ccfighter
Posts: 476
Joined: Jan 2012

Vernon,

congratulations on finishing treatment.  I wish you the best and hope your side effects from chemo resolve quickly.  Hugs.

AnnNYC
Posts: 27
Joined: Mar 2016

I read with great interest both of your stories.  I am concerned to hear that although I also have adenocarcinoma, no one has mentioned that it is less sensitive to radiation treatment.  I have received a 2nd opinion from a totally independent hospital and the 2nd dr also concurred that surgery is not advisable at this point since the lymph nodes came back positive for the same cancer.

I have therefore, one path forward, with chemo and external radiation slated to begin next week, internal radiation to begin in a few weeks if all goes well.  I have to admit, it's scary to hear about how difficult the internal radiation is for people.  5 weeks later and you are still exhausted? Did you have internal burns as some people describe?  Or resulting difficulties with urinary or bowel functions?  

If you could share any of experiences and advise for getting through the chemoradiation, I would really appreciate it.  Thank you, and wishing you both all the best to be free and remain free of this disease.

ccfighter
Posts: 476
Joined: Jan 2012

Don't let me scare you.  Though some studies have suggested adeno to possibly be less radiation sensitive, it has not been proven and a lot of doctors and studies disagree. I'm glad that you got a second opinion and hope you are comfortable with your treatment plan.

i had adjuvant chemo radiation and got through it all with little side effects or discomfort.  Cisplatin makes everything taste bad, especially water, but force yourself to stay hydrated.  Drink lots of liquids.  Go to radiation with a full bladder which helps protect it against damage.  Talk to your doctors if something comes up.  They usually have something that will make you more comfortable.  

Good luck with treatment!  Keep us updated and let us know if you have any questions.  Hugs.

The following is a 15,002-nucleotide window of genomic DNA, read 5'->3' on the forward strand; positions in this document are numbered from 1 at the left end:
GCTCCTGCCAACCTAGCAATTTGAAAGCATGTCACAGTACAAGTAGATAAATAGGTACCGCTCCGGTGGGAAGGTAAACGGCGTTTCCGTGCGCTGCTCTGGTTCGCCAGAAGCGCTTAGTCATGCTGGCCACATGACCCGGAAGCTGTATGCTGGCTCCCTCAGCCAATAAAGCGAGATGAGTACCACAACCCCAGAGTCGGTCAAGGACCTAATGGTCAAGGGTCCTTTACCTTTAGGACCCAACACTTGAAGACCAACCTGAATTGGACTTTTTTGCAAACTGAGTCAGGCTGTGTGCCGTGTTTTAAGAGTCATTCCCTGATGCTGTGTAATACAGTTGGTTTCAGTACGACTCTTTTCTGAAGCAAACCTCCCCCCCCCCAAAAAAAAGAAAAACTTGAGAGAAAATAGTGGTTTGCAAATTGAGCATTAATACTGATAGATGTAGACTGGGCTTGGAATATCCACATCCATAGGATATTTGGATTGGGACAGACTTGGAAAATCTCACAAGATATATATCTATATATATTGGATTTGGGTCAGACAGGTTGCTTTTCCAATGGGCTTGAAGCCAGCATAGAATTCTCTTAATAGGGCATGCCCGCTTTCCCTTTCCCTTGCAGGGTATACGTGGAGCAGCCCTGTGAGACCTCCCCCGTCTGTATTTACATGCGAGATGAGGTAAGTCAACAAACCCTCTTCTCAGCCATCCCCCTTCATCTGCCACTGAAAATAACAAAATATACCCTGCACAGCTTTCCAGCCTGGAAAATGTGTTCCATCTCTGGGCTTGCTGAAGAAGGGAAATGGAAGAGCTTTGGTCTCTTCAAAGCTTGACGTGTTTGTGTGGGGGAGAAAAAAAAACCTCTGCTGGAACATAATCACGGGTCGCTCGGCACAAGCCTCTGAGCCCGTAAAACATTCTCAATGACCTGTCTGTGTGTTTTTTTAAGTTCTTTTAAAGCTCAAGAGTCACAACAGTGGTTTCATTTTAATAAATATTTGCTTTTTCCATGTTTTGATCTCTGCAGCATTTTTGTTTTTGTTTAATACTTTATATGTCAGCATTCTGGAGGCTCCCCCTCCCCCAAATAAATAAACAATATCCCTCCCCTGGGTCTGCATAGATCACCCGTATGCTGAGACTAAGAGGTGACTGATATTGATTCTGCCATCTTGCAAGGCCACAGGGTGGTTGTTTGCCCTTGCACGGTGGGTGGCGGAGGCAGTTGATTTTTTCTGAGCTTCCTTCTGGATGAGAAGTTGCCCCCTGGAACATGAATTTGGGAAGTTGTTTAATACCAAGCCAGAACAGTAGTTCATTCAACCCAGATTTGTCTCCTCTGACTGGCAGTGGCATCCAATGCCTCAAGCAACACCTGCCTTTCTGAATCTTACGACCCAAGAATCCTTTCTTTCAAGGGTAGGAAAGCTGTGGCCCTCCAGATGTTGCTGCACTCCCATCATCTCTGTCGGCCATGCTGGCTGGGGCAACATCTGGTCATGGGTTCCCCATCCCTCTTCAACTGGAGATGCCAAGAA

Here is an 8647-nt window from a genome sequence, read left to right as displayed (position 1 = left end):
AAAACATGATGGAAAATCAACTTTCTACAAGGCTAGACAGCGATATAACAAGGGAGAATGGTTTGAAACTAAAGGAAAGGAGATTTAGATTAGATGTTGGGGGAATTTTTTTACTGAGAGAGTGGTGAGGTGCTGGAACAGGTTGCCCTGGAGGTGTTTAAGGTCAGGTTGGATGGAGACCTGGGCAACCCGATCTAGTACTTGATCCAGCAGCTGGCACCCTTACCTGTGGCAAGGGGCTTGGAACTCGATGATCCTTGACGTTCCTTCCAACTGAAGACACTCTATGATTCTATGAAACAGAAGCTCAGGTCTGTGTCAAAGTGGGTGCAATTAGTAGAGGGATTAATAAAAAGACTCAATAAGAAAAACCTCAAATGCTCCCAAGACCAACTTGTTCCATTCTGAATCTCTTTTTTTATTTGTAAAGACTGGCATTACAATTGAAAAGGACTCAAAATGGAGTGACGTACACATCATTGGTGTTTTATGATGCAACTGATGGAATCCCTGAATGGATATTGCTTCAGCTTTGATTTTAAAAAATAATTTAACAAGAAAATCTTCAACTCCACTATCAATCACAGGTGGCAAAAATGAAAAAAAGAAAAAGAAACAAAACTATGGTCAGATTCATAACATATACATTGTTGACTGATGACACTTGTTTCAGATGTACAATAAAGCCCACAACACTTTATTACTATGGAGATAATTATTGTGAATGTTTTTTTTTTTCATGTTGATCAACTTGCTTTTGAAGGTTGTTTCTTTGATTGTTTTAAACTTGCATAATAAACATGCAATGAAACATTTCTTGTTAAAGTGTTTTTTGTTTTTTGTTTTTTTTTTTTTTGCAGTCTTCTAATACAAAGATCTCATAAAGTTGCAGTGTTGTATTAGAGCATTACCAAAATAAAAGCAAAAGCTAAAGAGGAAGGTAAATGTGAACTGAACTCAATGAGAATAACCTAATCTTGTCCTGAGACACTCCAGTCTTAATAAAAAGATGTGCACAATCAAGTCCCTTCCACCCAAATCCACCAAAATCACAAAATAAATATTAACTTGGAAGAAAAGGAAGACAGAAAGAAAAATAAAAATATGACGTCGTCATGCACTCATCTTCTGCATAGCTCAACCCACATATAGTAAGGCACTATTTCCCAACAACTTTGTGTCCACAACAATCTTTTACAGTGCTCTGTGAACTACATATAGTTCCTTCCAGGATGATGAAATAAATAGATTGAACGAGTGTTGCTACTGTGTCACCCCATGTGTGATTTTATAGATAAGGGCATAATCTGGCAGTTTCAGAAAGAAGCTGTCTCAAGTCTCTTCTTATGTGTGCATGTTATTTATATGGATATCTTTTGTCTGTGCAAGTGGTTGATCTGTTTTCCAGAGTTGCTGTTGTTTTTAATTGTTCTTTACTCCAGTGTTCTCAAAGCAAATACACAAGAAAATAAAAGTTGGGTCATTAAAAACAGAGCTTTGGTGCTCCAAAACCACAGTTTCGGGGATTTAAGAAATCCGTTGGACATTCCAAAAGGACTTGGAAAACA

AnnNYC
Posts: 27
Joined: Mar 2016

I start radiation tomorrow so will remember the full bladder, though it is painful to do so right now with this tumor.  Chemo also slated to start this week (cisplatin) so I'm sad to hear that even water will taste bad!  As silly as this sounds, water is one of my favorite items!  I drink quite a bit now so hopefully I can keep that up.  I'm encouraged to hear that you did not have terrible side effects.  Are you within the time frame yet for long-term effects, or have you been spared those as well?  Every bit of good experiences I hear is very encouraging!

 

ccfighter
Posts: 476
Joined: Jan 2012

Good luck.  You will do great.  The only long term side effect I have is occasional small bowel obstructions.  I am currently four years post radiation and have no other bowel or bladder problems.  I do have a shortened vagina but that is from surgery, they took the top 1/3.  Otherwise, I am doing great.  You will do great too.  Hugs.

EmmaEmerson's picture
EmmaEmerson
Posts: 7
Joined: Oct 2016

I am glad I found this site and joined. It is good reading similar stories. I hope everyone heals. (hugs)

emma

AnnNYC
Posts: 27
Joined: Mar 2016

I've learned from this board how important it is to circle back and share GOOD news when you can.  Thank you to the members here who shared their stories and answered my questions from April, which seems like a lifetime ago.  

The good news is that as of September 2016, I have 'no evidence of disease'.  What a miracle, a happy time, and what emotions I shared with my family and friends who carried me through those difficult months.  And after some celebration, now I turn to the task of staying healthy so I can have a long life with my husband and children.

I completed chemo (Cisplatin), external radiation to my entire pelvic area, and internal radiation to my cervix and uterus.  I learned about things that helped me along the way, and I'm still reading and learning every day to become more educated about how to keep the cancer away.  There is so much we can do to help our bodies fight!  I'm very encouraged to have read about your good outcomes above, and I pray that you are all continuing to enjoy good health!  Please let me know how you are doing when you can, even if it is to share difficult news.  I'm very grateful to have had this board for support and information and I hope I can do that for others going forward.

NoTimeForCancer's picture
NoTimeForCancer
Posts: 2802
Joined: Mar 2013

Great news, Ann!  May you continue to be cancer free.

ccfighter
Posts: 476
Joined: Jan 2012

Congratulations!!!